To directly ascertain the role of mTORC1 signaling in NASH livers, we fed mice 2 distinct NASH-promoting diets. First, a cohort of mice were challenged with a high-fat, low-methionine, choline-deficient diet (45% kcal fat, 0.1% methionine, no added choline), referred to here as “LMCD-HFD.”
      • Matsumoto M.
      • Hada N.
      • Sakamaki Y.
      • Uno A.
      • Shiga T.
      • Tanaka C.
      • Ito T.
      • Katsume A.
      • Sudoh M.
      An improved mouse model that rapidly develops fibrosis in non-alcoholic steatohepatitis.
      LMCD-HFD-fed mice displayed prominent hepatic steatosis and collagen deposition following 4 weeks of feeding, compared with age-matched mice fed a control L-amino acid diet (10 kcal% fat with methionine and choline), as previously reported
      • Chiba T.
      • Suzuki S.
      • Sato Y.
      • Itoh T.
      • Umegaki K.
      Evaluation of methionine content in a high-fat and choline-deficient diet on body weight gain and the development of non-alcoholic steatohepatitis in mice.
      (Figure 1C). Notably, substantial rise in inflammation and fibrotic gene expression was observed in response to LMCD-HFD-feeding (Figure 1D), correlating with increase in circulating transaminases, aspartate aminotransferase (AST), and alanine aminotransferase (ALT), indicators of liver damage (Figure 1E). The induction of liver damage, fibrosis, and inflammation paralleled a reduction of both VLDL-TAG secretion (Figure 1F) and hepatic mTORC1 activity, as quantified by a decrease in phosphorylated to total ratios of the mTORC1 targets, S6, and 4EBP1 proteins following a 6-hour fast (Figure 1G). Surprisingly, proximal signaling via AKT was not suppressed under these conditions. Rather, phosphorylation was modestly enhanced, indicating mTORC1 is reduced independent of any changes in proximal AKT activity in this NASH model (Figure 1G).
      Next, we assessed mTORC1 activity in a dietary NASH model that does not rely on nutrient limitations. The Gubra-modified AMLN diet (40% kcal fat [mostly palm oil], 20% kcal fructose, and 2% cholesterol, Research Diets), referred to here as “GAN diet,” induces NASH upon 30 weeks of feeding.
      • Zhao P.
      • Sun X.
      • Chaggan C.
      • Liao Z.
      • Wong K.
      • He F.
      • Singh S.
      • Loomba R.
      • Karin M.
      • Witztum J.L.
      • Saltiel A.R.
      An AMPK–caspase-6 axis controls liver damage in nonalcoholic steatohepatitis.
      ,
      • Roth J.D.
      • Dolman C.S.
      • Clapper J.R.
      • Heilig J.S.
      • Villescaz C.
      • Athanacio J.
      • Herich J.
      • Ghosh S.S.
      • Hendricks M.D.
      • Gu G.
      • Wittmer C.
      • Lowe C.
      Diet-induced mouse model of fatty liver disease and nonalcoholic steatohepatitis reflecting clinical disease progression and methods of assessment.
      Following 30 weeks of diet administration, mouse livers displayed histological induction of fibrosis and steatosis (Figure 1H). Similar to the LMCD-HFD cohort, GAN diet-fed mice had reduced rates of VLDL-TAG secretion (Figure 1I), correlating with a reduction pS6/total S6 ratio indicating reduced mTORC1 activity (Figure 1J and K). Collectively, these data suggest that mTORC1 is differentially regulated during the initiation and development of NAFLD, such that in simple steatosis and insulin-resistance, hyperinsulinemia leads to increased liver mTORC1 activity. However, under NASH-like conditions, hepatic mTORC1 activity is reduced despite normal or enhanced proximal AKT signaling.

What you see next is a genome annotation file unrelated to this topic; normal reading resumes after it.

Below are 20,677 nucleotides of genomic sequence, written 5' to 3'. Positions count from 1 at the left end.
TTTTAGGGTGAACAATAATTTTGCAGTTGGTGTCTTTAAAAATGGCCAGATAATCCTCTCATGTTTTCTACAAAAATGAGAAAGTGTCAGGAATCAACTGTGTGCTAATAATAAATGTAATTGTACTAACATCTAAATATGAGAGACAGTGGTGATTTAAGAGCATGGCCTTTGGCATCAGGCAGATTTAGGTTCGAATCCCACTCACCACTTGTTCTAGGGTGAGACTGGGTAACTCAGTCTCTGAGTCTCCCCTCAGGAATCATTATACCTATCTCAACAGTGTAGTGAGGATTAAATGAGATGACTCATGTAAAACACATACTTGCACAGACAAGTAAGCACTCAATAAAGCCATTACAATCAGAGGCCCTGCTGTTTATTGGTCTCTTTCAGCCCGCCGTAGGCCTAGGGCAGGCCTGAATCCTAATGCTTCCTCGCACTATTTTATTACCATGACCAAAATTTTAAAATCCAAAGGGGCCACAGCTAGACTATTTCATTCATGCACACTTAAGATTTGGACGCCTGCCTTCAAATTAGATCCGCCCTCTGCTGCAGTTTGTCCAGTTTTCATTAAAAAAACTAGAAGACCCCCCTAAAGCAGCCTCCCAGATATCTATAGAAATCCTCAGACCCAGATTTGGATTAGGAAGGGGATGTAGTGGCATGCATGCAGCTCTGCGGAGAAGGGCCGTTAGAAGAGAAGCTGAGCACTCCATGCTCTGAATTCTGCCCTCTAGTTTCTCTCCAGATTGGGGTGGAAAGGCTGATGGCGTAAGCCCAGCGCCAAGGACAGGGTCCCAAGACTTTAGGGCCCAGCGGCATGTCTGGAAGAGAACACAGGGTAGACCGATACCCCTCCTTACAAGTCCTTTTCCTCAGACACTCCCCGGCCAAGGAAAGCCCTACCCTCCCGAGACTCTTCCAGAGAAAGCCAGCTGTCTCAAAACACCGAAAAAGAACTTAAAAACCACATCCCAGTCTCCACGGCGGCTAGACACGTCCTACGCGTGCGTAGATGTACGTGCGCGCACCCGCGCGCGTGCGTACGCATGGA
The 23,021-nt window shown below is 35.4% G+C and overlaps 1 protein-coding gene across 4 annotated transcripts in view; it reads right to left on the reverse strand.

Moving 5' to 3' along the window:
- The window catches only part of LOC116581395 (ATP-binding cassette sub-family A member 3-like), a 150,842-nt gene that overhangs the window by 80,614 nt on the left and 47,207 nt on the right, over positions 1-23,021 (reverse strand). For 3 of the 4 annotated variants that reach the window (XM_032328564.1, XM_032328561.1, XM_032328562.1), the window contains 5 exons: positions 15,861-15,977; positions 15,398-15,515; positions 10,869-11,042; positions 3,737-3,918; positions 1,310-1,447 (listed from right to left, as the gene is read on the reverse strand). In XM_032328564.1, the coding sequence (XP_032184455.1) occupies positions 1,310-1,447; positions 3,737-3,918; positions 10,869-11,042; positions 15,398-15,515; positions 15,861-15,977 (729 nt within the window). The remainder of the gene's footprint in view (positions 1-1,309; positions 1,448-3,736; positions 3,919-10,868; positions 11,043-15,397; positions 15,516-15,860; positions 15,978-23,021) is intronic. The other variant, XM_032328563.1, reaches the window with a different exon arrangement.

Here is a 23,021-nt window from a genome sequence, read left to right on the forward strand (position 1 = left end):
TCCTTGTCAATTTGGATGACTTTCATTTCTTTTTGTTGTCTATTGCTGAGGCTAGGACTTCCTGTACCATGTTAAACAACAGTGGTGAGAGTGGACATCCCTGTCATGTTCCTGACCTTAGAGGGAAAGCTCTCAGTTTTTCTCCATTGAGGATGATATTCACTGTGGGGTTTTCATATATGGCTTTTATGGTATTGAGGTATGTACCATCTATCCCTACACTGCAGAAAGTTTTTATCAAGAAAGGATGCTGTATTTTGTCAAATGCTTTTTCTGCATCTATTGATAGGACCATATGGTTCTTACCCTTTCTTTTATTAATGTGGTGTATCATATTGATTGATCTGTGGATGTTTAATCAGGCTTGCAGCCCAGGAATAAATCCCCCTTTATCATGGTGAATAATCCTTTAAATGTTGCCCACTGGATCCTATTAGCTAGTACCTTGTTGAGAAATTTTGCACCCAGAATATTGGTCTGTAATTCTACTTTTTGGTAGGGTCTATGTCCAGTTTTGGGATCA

Acute mTORC1 Activation Prevents and Improves Steatosis, Inflammation, and Fibrosis in Mice on NASH Diet

      To counteract the decrease in mTORC1 signaling in NASH livers, we utilized a mouse model of acute deletion of TSC1. The TSC complex negatively regulates mTORC1 activation via AKT; therefore, mice lacking TSC1 have constitutive mTORC1 activity independent of proximal AKT signaling.
      • Huang J.
      • Manning B.D.
      A complex interplay between Akt, TSC2 and the two mTOR complexes.
      Briefly, Tsc1loxp/loxp mice were injected with adeno-associated virus serotype 8, driven by a thyroxine binding globulin (AAV8-TBG) promoter containing either -Cre (L-TSC-KO) or -GFP (Control) 2 weeks prior to a 4-week LMCD-HFD feeding to test whether constitutive mTORC1 activity protects against diet-induced NASH (Figure 2A). Phosphorylation of S6 to total S6 was enhanced in L-TSC-KO mouse livers, and TSC1 protein was undetectable, confirming deletion of TSC1 and in vivo activation of liver mTORC1 (Figure 2B). Four weeks after LMCD-HFD feeding, L-TSC-KO mice displayed reduced expression of several markers of fibrosis (Col1a1, Acta2, Pdgfb, Tgfb1, Timp1) and inflammation (Il1b, Ccl2, Tnf, Saa1, Adgre1) (Figure 2C). Consistently, L-TSC-KO mice displayed lower plasma ALT and AST activity, suggesting an attenuation of liver damage in L-TSC-KO mice (Figure 2D). Gene expression changes correlated with a histological decrease in collagen deposition as documented by Sirius red staining (Figure 2E). Histological assessment documented an improvement in fibrosis and steatosis staging between L-TSC-KO and control mice (Figure 2F and G). Histological changes were accompanied by a significant decrease in TAG accumulation in the livers of L-TSC-KO mice (Figure 2H).
      Figure thumbnail gr2